I’m confused

It used to be that paper currency was backed by gold and silver for its value. A 10$ paper note would be redeemable for 10$ worth of gold or silver following the gold or silver standard. Currently our bills are fiat money which means they are not backed by any tangible item. They’re just based on the strength of the economy. The economy can fluctuate so it makes the actual value of a bill unstable. These Mcdonalds coins, however, would be a currency that are redeemable for a Big Mac. This would make them a technically more stable currency as they are always have the value of a Big Mac they can be redeemed for.

This is NOT what makes for a stable currency.

One of the problems with specie currency is that it is unstable as hell. Gold rush? Hyper inflation. Ship full of gold sinks? Deflation. No gold is discovered? Lol buddy. I hope your economy doesn’t need to pay for things like food.

The boom/bust cycle happened ALL THE TIME with specie currency. Literally we have records of the Roman Republic dealing with this bullshit.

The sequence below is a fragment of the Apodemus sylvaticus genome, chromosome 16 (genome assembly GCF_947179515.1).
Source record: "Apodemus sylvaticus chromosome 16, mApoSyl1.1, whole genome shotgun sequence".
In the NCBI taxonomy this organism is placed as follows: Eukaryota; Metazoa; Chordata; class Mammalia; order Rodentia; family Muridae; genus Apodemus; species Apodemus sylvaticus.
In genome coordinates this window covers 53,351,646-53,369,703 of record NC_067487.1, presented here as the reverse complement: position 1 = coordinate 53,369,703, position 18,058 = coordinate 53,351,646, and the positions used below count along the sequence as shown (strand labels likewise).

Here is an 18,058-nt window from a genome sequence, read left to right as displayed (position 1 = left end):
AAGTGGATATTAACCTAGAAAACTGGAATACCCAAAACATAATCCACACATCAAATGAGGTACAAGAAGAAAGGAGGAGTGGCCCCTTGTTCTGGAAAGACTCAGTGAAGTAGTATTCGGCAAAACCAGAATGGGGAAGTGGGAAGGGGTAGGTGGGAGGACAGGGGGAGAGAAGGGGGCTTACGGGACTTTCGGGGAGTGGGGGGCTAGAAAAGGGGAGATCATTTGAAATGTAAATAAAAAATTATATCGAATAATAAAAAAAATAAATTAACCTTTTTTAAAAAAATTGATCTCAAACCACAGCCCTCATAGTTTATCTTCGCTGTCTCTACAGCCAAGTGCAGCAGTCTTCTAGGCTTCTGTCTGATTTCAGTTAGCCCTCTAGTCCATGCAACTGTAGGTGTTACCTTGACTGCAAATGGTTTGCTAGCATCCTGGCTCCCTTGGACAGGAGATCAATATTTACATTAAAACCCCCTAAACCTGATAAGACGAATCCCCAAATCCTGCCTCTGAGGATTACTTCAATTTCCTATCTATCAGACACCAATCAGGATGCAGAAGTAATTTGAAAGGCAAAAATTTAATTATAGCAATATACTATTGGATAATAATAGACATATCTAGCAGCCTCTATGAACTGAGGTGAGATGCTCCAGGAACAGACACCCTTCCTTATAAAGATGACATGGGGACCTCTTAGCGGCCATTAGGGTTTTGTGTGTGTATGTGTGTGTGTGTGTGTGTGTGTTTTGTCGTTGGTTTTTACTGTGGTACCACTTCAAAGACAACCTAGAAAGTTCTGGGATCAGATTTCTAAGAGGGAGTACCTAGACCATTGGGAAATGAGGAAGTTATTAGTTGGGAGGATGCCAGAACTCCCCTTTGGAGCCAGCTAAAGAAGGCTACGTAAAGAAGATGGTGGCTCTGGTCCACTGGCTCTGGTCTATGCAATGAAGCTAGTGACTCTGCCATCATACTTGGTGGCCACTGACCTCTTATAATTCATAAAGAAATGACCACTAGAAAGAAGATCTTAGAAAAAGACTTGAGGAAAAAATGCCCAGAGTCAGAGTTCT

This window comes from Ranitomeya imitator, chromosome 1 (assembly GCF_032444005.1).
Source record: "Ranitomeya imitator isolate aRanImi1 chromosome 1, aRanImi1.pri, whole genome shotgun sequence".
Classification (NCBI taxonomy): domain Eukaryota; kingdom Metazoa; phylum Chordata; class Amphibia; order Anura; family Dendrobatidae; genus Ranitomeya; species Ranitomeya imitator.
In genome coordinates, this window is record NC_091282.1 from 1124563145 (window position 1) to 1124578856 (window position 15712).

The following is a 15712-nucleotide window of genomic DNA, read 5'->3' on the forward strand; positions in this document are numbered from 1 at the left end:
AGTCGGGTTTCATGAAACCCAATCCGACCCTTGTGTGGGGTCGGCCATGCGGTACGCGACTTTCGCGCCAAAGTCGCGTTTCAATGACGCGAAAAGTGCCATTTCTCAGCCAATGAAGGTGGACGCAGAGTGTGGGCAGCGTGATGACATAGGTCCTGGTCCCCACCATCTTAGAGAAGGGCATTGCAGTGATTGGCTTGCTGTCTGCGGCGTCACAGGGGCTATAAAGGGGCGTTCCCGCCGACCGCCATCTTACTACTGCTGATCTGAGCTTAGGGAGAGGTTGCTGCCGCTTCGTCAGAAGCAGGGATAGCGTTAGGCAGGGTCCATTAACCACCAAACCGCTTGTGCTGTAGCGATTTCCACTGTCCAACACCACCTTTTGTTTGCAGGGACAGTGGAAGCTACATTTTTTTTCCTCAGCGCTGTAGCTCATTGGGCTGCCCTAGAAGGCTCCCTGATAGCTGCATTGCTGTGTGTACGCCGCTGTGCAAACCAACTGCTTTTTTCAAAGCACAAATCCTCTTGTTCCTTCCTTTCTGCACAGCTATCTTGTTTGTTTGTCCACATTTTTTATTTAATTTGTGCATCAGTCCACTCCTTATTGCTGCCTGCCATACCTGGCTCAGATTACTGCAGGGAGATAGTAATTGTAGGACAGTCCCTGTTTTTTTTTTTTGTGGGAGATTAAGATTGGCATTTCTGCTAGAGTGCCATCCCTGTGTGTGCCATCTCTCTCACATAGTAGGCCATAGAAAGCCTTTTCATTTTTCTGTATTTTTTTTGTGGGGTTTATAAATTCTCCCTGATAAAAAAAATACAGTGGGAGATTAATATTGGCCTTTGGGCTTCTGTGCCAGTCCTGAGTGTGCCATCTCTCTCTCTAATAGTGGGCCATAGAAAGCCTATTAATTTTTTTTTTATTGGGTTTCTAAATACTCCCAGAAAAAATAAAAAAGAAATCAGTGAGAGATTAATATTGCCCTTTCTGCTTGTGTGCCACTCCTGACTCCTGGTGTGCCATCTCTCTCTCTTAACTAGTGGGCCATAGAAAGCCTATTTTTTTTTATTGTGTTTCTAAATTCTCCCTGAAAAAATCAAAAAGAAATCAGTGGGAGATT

Fiat currency is the solution to that instability. Fiat currency is based on the “full faith and credit” of the issuing authority. Which means that your money is good as long as your government doesn’t collapse. (if your government collapses, you have other problems)

This is exactly the reason you don’t see any sort of US dime or quarter from before 1964 in circulation, but you can, with patience, find nickles all the back to the first year they were made – the price of silver went up enough that there was more silver in the coins than the face value of the coin, that there were actual shortages of coins because there wasn’t enough silver to mint more, and the government had to change the composition to copper and nickel.

(This sort of also happened with the copper in a penny (it was replaced by zinc), but thats less visually obvious)